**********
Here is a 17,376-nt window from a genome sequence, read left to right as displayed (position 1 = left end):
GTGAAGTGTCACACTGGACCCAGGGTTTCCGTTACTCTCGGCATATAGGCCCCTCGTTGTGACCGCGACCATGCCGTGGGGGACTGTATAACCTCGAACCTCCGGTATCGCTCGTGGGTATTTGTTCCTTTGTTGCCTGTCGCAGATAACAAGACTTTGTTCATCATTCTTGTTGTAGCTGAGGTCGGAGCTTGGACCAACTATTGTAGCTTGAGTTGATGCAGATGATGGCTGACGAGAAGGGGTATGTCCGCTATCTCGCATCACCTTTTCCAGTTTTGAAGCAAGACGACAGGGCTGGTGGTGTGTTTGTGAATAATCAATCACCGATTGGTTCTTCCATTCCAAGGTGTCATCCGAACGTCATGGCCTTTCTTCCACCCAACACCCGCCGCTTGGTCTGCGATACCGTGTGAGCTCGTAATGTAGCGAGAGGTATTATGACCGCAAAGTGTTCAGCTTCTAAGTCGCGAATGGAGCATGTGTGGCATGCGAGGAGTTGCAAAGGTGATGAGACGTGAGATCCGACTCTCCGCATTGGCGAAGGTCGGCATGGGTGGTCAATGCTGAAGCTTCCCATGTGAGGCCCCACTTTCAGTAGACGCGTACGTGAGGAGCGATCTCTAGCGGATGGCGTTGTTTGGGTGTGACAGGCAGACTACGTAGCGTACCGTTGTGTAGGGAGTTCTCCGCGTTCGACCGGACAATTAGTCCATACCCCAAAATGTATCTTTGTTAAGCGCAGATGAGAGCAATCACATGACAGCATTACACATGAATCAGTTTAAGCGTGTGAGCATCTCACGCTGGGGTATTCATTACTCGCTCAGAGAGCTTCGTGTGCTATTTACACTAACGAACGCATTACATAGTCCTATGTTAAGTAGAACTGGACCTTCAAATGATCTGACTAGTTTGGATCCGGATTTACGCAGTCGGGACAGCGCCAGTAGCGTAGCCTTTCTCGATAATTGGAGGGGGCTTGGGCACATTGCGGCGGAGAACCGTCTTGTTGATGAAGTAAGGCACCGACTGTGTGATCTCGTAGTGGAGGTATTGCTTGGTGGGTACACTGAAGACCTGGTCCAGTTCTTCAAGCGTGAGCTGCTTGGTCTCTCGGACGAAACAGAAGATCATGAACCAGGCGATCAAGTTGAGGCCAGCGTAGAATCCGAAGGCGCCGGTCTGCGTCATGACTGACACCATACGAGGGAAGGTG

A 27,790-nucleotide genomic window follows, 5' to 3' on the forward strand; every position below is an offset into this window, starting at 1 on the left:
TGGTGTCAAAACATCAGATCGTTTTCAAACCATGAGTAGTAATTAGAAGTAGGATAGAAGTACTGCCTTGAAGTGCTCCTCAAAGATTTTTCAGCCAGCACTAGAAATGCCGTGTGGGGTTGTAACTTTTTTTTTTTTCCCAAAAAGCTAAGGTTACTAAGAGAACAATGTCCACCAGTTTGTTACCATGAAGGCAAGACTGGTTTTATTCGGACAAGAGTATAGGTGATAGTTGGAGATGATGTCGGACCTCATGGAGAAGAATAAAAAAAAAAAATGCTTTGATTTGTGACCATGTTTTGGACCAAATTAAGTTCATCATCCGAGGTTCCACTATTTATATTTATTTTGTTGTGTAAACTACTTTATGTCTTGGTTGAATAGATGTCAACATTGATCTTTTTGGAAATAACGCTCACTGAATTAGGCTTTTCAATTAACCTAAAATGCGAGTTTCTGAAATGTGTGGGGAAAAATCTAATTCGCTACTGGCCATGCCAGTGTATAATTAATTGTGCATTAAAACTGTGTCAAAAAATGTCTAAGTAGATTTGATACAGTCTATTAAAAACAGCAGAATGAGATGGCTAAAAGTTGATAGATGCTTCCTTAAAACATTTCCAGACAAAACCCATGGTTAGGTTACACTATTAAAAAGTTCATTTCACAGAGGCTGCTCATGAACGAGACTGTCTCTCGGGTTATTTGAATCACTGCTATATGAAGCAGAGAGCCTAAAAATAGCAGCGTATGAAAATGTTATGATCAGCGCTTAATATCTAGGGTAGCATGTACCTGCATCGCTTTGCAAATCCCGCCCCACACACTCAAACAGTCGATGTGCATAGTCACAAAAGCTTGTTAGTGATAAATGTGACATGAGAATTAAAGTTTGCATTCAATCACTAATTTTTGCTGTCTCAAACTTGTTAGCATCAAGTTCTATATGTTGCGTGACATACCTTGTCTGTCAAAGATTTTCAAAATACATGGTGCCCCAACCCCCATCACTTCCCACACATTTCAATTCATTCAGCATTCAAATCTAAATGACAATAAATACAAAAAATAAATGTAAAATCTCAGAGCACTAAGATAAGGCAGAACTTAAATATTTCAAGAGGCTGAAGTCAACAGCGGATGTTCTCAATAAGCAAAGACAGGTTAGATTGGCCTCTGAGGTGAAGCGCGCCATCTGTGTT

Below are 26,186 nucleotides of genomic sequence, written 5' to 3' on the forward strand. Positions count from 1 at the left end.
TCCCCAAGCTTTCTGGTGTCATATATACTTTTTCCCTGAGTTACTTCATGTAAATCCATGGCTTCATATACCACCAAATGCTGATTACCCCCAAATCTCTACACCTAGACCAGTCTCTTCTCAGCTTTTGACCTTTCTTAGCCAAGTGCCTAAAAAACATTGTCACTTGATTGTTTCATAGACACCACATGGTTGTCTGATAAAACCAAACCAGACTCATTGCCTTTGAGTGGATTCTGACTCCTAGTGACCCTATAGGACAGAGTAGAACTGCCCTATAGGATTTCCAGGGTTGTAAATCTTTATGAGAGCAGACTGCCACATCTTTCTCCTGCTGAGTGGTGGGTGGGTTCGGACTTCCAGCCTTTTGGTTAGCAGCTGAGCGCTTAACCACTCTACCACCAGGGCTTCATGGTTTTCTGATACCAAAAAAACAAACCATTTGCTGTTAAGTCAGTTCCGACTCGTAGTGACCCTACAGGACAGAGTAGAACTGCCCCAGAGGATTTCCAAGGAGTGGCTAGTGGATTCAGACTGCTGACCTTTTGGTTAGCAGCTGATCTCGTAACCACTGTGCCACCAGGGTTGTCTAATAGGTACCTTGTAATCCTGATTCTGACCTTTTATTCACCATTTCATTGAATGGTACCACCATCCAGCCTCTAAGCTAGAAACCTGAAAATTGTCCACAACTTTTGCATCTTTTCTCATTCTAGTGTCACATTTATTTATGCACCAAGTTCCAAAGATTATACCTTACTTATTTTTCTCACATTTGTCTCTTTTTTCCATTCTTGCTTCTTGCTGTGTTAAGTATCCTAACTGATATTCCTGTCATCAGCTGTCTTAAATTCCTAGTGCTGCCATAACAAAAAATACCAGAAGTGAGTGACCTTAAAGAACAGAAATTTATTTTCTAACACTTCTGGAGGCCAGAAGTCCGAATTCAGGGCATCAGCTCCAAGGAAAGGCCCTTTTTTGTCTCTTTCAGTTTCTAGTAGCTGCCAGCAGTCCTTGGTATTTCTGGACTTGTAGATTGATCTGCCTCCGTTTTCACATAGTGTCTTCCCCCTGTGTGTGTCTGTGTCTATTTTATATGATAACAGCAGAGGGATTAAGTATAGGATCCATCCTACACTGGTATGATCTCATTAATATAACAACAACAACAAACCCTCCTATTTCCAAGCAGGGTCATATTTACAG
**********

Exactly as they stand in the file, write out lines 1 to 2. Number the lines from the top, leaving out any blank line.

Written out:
Here is a 17,376-nt window from a genome sequence, read left to right as displayed (position 1 = left end):
GTGAAGTGTCACACTGGACCCAGGGTTTCCGTTACTCTCGGCATATAGGCCCCTCGTTGTGACCGCGACCATGCCGTGGGGGACTGTATAACCTCGAACCTCCGGTATCGCTCGTGGGTATTTGTTCCTTTGTTGCCTGTCGCAGATAACAAGACTTTGTTCATCATTCTTGTTGTAGCTGAGGTCGGAGCTTGGACCAACTATTGTAGCTTGAGTTGATGCAGATGATGGCTGACGAGAAGGGGTATGTCCGCTATCTCGCATCACCTTTTCCAGTTTTGAAGCAAGACGACAGGGCTGGTGGTGTGTTTGTGAATAATCAATCACCGATTGGTTCTTCCATTCCAAGGTGTCATCCGAACGTCATGGCCTTTCTTCCACCCAACACCCGCCGCTTGGTCTGCGATACCGTGTGAGCTCGTAATGTAGCGAGAGGTATTATGACCGCAAAGTGTTCAGCTTCTAAGTCGCGAATGGAGCATGTGTGGCATGCGAGGAGTTGCAAAGGTGATGAGACGTGAGATCCGACTCTCCGCATTGGCGAAGGTCGGCATGGGTGGTCAATGCTGAAGCTTCCCATGTGAGGCCCCACTTTCAGTAGACGCGTACGTGAGGAGCGATCTCTAGCGGATGGCGTTGTTTGGGTGTGACAGGCAGACTACGTAGCGTACCGTTGTGTAGGGAGTTCTCCGCGTTCGACCGGACAATTAGTCCATACCCCAAAATGTATCTTTGTTAAGCGCAGATGAGAGCAATCACATGACAGCATTACACATGAATCAGTTTAAGCGTGTGAGCATCTCACGCTGGGGTATTCATTACTCGCTCAGAGAGCTTCGTGTGCTATTTACACTAACGAACGCATTACATAGTCCTATGTTAAGTAGAACTGGACCTTCAAATGATCTGACTAGTTTGGATCCGGATTTACGCAGTCGGGACAGCGCCAGTAGCGTAGCCTTTCTCGATAATTGGAGGGGGCTTGGGCACATTGCGGCGGAGAACCGTCTTGTTGATGAAGTAAGGCACCGACTGTGTGATCTCGTAGTGGAGGTATTGCTTGGTGGGTACACTGAAGACCTGGTCCAGTTCTTCAAGCGTGAGCTGCTTGGTCTCTCGGACGAAACAGAAGATCATGAACCAGGCGATCAAGTTGAGGCCAGCGTAGAATCCGAAGGCGCCGGTCTGCGTCATGACTGACACCATACGAGGGAAGGTG